We have been absent from posting lately due to the (sometimes overwhelming) task of writing and editing the book, but we are done. We are really excited about the contents–nine chapters divided into three parts: 1) American Identity 2) Islam in America and 3) Adjusting and Adapting.
First a reboot: We set out in September of 2008 with a team of six. Led by Professor Akbar Ahmed, the team consisted of Frankie Martin, Hailey Woldt, Craig Considine, Madeeha Hameed and Jonathan Hayden. We set out to discover America, it’s history and culture, and–of course–where Islam fits in. It was quite a journey, taking us to over 75 cities, big and small, across the vast continent. We spoke to people of all backgrounds, ranging from Bosnians, Kurds, and African Americans in over 100 mosques in Muslim communities. Jews, Mennonites, Mormons , atheists and more in non-Muslim communities. We spoke to scholars and activists, religious leaders and administrators, uncovered history and spoke to converts. We heard heartwarming stories and learned of struggle and disappointment. We traveled and traveled and came back home to DC to write the book and finish make the film.We had a lot of loyal followers on the blog and got a lot of coverage from the media, causing a minor stir in Alabama and breaking a story in Nebraska. The film is out (trailer can be seen here) and has been screened across the world (in Australia, France and Pakistan) at Universities, religious institutions and film festivals and is being translated into Arabic and Persian.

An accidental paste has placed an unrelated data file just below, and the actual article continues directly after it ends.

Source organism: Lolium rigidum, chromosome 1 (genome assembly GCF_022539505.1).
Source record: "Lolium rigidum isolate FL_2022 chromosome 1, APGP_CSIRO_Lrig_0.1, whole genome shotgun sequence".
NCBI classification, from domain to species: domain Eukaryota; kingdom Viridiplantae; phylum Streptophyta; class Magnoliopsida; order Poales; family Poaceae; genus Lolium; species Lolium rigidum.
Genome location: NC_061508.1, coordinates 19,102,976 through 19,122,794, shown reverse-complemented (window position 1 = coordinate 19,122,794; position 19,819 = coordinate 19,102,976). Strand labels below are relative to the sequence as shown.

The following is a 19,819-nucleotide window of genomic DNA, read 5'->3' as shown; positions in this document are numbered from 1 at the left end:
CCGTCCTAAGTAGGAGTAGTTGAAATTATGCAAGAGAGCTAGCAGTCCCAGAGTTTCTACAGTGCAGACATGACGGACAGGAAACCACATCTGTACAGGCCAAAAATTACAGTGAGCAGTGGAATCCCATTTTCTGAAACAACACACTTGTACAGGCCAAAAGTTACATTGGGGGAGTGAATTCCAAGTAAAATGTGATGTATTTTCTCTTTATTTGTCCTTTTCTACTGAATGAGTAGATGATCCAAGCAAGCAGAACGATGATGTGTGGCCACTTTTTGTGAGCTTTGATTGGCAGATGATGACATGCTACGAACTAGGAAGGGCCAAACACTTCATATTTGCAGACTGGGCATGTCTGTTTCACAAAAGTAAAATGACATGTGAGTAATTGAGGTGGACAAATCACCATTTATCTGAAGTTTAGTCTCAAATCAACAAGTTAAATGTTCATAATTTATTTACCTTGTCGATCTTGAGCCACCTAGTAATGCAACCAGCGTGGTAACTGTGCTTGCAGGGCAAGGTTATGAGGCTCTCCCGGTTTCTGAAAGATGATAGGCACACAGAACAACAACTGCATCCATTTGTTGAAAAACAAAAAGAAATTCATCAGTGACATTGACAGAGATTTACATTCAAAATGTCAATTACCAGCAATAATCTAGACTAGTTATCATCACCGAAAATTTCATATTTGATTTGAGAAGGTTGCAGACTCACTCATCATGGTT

Finally, we’ve received some great comments on the book and Dr. Ahmed’s work. During an event at American University, Israeli Ambassador Michael Oren was introduced by Dr. Ahmed and had this to say:
After a visit to SOCOM and CENTCOM in Tampa, Professor Ahmed was given the certificate below:
Maya Soetoro-Ng had this to say about Ambassador Ahmed
Akbar Ahmed uses his remarkable life and multifaceted connections, his many friendships and his creative powers, to write, speak, and teach about the need for peace and social change. He draws upon the history of struggle as well as the powerful good that has come from successful cooperation and communication in order to discourage simplistic assumptions about the “other” and to encourage personal responsibility, empathy, and peace building. He brings us numerous examples of grassroots diplomacy that will help us all recognize the great potential inherent in broadening our definitions of ‘community’.